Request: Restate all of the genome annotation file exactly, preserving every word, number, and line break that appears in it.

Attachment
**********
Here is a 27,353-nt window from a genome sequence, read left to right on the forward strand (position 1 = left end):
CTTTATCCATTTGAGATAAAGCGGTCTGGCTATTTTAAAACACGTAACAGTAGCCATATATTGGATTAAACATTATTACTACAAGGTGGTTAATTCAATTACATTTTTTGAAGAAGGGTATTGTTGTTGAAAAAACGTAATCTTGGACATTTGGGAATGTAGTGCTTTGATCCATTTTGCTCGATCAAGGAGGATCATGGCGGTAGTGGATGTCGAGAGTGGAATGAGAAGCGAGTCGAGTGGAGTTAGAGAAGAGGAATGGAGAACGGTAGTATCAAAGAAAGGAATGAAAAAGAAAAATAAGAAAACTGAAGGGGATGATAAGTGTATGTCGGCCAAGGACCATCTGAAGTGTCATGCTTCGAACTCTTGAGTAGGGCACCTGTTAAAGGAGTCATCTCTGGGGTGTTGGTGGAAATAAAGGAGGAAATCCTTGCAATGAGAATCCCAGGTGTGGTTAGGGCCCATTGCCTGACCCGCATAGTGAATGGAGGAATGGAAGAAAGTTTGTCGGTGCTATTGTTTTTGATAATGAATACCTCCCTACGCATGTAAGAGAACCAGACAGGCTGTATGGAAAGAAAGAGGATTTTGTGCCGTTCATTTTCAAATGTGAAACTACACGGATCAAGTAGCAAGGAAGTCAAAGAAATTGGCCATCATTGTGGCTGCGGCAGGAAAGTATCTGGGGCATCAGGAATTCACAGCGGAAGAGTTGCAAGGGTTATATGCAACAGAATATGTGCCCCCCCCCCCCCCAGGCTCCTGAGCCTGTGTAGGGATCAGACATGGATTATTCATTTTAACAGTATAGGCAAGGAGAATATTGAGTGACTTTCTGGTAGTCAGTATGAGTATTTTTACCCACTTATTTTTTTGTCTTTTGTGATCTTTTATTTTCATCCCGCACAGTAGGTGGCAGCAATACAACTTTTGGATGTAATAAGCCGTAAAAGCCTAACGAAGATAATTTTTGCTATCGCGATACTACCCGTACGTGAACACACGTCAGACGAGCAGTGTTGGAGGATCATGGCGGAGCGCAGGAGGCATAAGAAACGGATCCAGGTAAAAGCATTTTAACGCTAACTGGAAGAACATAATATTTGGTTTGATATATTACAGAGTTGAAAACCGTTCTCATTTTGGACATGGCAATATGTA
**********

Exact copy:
Here is a 27,353-nt window from a genome sequence, read left to right on the forward strand (position 1 = left end):
CTTTATCCATTTGAGATAAAGCGGTCTGGCTATTTTAAAACACGTAACAGTAGCCATATATTGGATTAAACATTATTACTACAAGGTGGTTAATTCAATTACATTTTTTGAAGAAGGGTATTGTTGTTGAAAAAACGTAATCTTGGACATTTGGGAATGTAGTGCTTTGATCCATTTTGCTCGATCAAGGAGGATCATGGCGGTAGTGGATGTCGAGAGTGGAATGAGAAGCGAGTCGAGTGGAGTTAGAGAAGAGGAATGGAGAACGGTAGTATCAAAGAAAGGAATGAAAAAGAAAAATAAGAAAACTGAAGGGGATGATAAGTGTATGTCGGCCAAGGACCATCTGAAGTGTCATGCTTCGAACTCTTGAGTAGGGCACCTGTTAAAGGAGTCATCTCTGGGGTGTTGGTGGAAATAAAGGAGGAAATCCTTGCAATGAGAATCCCAGGTGTGGTTAGGGCCCATTGCCTGACCCGCATAGTGAATGGAGGAATGGAAGAAAGTTTGTCGGTGCTATTGTTTTTGATAATGAATACCTCCCTACGCATGTAAGAGAACCAGACAGGCTGTATGGAAAGAAAGAGGATTTTGTGCCGTTCATTTTCAAATGTGAAACTACACGGATCAAGTAGCAAGGAAGTCAAAGAAATTGGCCATCATTGTGGCTGCGGCAGGAAAGTATCTGGGGCATCAGGAATTCACAGCGGAAGAGTTGCAAGGGTTATATGCAACAGAATATGTGCCCCCCCCCCCCCCAGGCTCCTGAGCCTGTGTAGGGATCAGACATGGATTATTCATTTTAACAGTATAGGCAAGGAGAATATTGAGTGACTTTCTGGTAGTCAGTATGAGTATTTTTACCCACTTATTTTTTTGTCTTTTGTGATCTTTTATTTTCATCCCGCACAGTAGGTGGCAGCAATACAACTTTTGGATGTAATAAGCCGTAAAAGCCTAACGAAGATAATTTTTGCTATCGCGATACTACCCGTACGTGAACACACGTCAGACGAGCAGTGTTGGAGGATCATGGCGGAGCGCAGGAGGCATAAGAAACGGATCCAGGTAAAAGCATTTTAACGCTAACTGGAAGAACATAATATTTGGTTTGATATATTACAGAGTTGAAAACCGTTCTCATTTTGGACATGGCAATATGTA